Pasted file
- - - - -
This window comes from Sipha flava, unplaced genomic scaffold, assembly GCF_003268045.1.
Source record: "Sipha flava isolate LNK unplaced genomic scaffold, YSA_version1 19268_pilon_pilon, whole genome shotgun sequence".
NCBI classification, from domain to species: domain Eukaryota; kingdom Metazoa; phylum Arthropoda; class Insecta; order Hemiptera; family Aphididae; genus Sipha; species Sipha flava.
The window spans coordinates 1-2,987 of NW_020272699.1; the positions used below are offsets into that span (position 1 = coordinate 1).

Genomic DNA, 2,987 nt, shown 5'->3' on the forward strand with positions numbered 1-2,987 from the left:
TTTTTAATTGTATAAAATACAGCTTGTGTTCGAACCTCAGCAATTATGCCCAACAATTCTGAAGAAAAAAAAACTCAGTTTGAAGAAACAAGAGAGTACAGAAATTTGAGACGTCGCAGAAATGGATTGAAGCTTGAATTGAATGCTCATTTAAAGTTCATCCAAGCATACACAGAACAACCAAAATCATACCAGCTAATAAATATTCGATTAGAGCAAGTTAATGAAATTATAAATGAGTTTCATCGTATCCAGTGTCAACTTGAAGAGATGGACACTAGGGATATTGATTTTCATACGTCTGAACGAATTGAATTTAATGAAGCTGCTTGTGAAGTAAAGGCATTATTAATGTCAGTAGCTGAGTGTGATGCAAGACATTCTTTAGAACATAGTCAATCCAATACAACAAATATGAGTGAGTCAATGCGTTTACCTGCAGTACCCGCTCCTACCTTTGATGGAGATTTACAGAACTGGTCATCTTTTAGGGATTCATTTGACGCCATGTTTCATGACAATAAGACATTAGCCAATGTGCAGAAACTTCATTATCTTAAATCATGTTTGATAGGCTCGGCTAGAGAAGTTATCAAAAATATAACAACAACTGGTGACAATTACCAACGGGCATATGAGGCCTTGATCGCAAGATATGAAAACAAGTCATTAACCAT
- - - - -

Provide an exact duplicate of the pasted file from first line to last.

This window comes from Sipha flava, unplaced genomic scaffold, assembly GCF_003268045.1.
Source record: "Sipha flava isolate LNK unplaced genomic scaffold, YSA_version1 19268_pilon_pilon, whole genome shotgun sequence".
NCBI classification, from domain to species: domain Eukaryota; kingdom Metazoa; phylum Arthropoda; class Insecta; order Hemiptera; family Aphididae; genus Sipha; species Sipha flava.
The window spans coordinates 1-2,987 of NW_020272699.1; the positions used below are offsets into that span (position 1 = coordinate 1).

Genomic DNA, 2,987 nt, shown 5'->3' on the forward strand with positions numbered 1-2,987 from the left:
TTTTTAATTGTATAAAATACAGCTTGTGTTCGAACCTCAGCAATTATGCCCAACAATTCTGAAGAAAAAAAAACTCAGTTTGAAGAAACAAGAGAGTACAGAAATTTGAGACGTCGCAGAAATGGATTGAAGCTTGAATTGAATGCTCATTTAAAGTTCATCCAAGCATACACAGAACAACCAAAATCATACCAGCTAATAAATATTCGATTAGAGCAAGTTAATGAAATTATAAATGAGTTTCATCGTATCCAGTGTCAACTTGAAGAGATGGACACTAGGGATATTGATTTTCATACGTCTGAACGAATTGAATTTAATGAAGCTGCTTGTGAAGTAAAGGCATTATTAATGTCAGTAGCTGAGTGTGATGCAAGACATTCTTTAGAACATAGTCAATCCAATACAACAAATATGAGTGAGTCAATGCGTTTACCTGCAGTACCCGCTCCTACCTTTGATGGAGATTTACAGAACTGGTCATCTTTTAGGGATTCATTTGACGCCATGTTTCATGACAATAAGACATTAGCCAATGTGCAGAAACTTCATTATCTTAAATCATGTTTGATAGGCTCGGCTAGAGAAGTTATCAAAAATATAACAACAACTGGTGACAATTACCAACGGGCATATGAGGCCTTGATCGCAAGATATGAAAACAAGTCATTAACCAT